Qiling Wang, Deseret News
FILE - Alan Matheson, executive director at the Utah Department of Environmental Quality, speaks during the panel talk of the Dialogue on Collaboration event at the University of Utah's S.J. Quinney College of Law in Salt Lake City on Thursday, Dec. 6, 2018. Matheson is leaving the agency to head the recently formed Point of the Mountain State Land Authority.

SALT LAKE CITY — Longtime head of Utah's Department of Environmental Quality, Alan Matheson, is leaving the agency to head the recently formed Point of the Mountain State Land Authority.

Matheson will assume the executive director position of the 11-member authority. The body, created by Utah lawmakers via HB372 in the 2018 legislative session, was given broad authority to oversee and manage how the 700-acre property is transformed.

The announcement came Thursday, just days after land authority member and Draper Mayor Troy Walker told the Deseret News he and fellow board members were interviewing two finalists for the position. While the authority convened its first meeting last June, little has happened since and Walker said Tuesday he was ready to move the work forward, noting, "I'm looking at 2021 and thinking we've got to get to work on this."

Land authority co-chairman Lt. Gov. Spencer Cox said the work of the body is in need of someone with Matheson's experience and background.

“We’re at a decisive moment in Utah’s history," Cox said in a statement. "Wise planning will make all the difference in helping us build the future we want for our kids and our grandkids. I am grateful to have found an invested, experienced leader to guide the Point of the Mountain Authority board through this crucial phase of investment and development.

"Alan’s work for the Department of Environmental Quality has been invaluable, and Utahns can expect the best from him as he serves in this critical new role.”

Gov. Gary Herbert also lauded the work Matheson has done since his appointment in 2015 as head of the state's environmental quality department.

“Alan has been an invaluable asset to my cabinet and senior team during his years of service at the Department of Environmental Quality,” Herbert said in a statement. “I have appreciated his firm focus on improving our air quality, as well as all aspects of the environment. He has been and will continue to be a trusted adviser, and I wish him all the best as he accepts this new position guiding important land development projects at Point of the Mountain.”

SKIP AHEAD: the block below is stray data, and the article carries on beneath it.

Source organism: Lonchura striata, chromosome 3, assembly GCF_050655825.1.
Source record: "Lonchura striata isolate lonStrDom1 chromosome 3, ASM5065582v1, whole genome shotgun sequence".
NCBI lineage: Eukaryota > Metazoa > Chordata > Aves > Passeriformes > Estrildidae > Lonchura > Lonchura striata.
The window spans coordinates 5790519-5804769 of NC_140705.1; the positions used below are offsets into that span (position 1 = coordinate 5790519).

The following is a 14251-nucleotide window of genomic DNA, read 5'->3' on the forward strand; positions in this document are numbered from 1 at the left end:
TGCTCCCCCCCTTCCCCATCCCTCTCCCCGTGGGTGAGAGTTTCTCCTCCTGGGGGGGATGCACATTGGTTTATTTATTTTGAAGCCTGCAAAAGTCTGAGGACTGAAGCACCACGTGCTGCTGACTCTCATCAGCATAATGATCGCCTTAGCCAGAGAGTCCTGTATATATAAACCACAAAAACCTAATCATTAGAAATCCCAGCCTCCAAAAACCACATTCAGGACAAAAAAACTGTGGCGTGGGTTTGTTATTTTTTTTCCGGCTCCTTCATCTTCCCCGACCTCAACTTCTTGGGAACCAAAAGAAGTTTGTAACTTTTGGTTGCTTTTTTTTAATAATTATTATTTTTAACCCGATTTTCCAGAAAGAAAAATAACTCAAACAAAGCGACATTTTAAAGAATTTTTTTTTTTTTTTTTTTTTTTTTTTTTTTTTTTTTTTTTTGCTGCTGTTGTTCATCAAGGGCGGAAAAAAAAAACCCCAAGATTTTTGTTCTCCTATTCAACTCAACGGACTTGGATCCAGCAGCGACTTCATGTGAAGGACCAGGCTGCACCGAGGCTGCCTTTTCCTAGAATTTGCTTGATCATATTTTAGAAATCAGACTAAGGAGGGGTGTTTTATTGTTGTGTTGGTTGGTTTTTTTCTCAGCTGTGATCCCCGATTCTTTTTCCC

The Draper prison site is widely seen as a unique economic development opportunity, both because of the size of the property and its location in what has become a hot spot for the state's growing tech sector. Envisioning best uses for the property has been at the heart of the work undertaken by the Legislature-created Point of the Mountain Development Commission, an effort launched in 2016.

Last year, the group released a set of schematics for over 20,000 acres of undeveloped property in southern Salt Lake County and northern Utah County. The commission's "preferred scenarios" included a rough plan of how to reutilize the prison land.

Matheson called the prison redevelopment project a "once in a generation" opportunity.

“I take on this new role with humility and hope," Matheson said in a statement. "Beyond a significant development project, the Point of the Mountain presents a generational opportunity to improve lives. I'm excited to work with the board and many partners to set the standard for well-planned, sustainable development that drives economic opportunity, solves transportation challenges and respects the environment.”

Currently, the Draper prison houses about 4,000 inmates in facilities that range from minimum security to "supermax." At the time it was constructed in the middle of the last century, the prison was isolated from the Wasatch Front population centers but has since become surrounded by residential and commercial development. While the new prison being built on Salt Lake City's west side has broken ground, the facility will not be completed until 2021 and likely not occupied until 2022. Costs for the facility have skyrocketed from initial projections, with the current estimate coming in around $800 million.

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The land authority co-chairmen, Cox and Rep. V. Lowry Snow, R-Santa Clara, both previously noted the work of the body would expand and accelerate as the prison relocation date approached.

Other board members include Utah Higher Education Commissioner Dave Buhler; Alpine Companies CEO April Cooper; Sen. Lincoln Fillmore, R-South Jordan; Governor's Office of Economic Development Executive Director Val Hale; South Jordan Mayor Dawn Ramsey; Utah Division of Facilities Construction and Management Director Jim Russell; Sen. Jerry Stevenson, R-Layton; Rep. Keven Stratton, R-Orem; and Walker.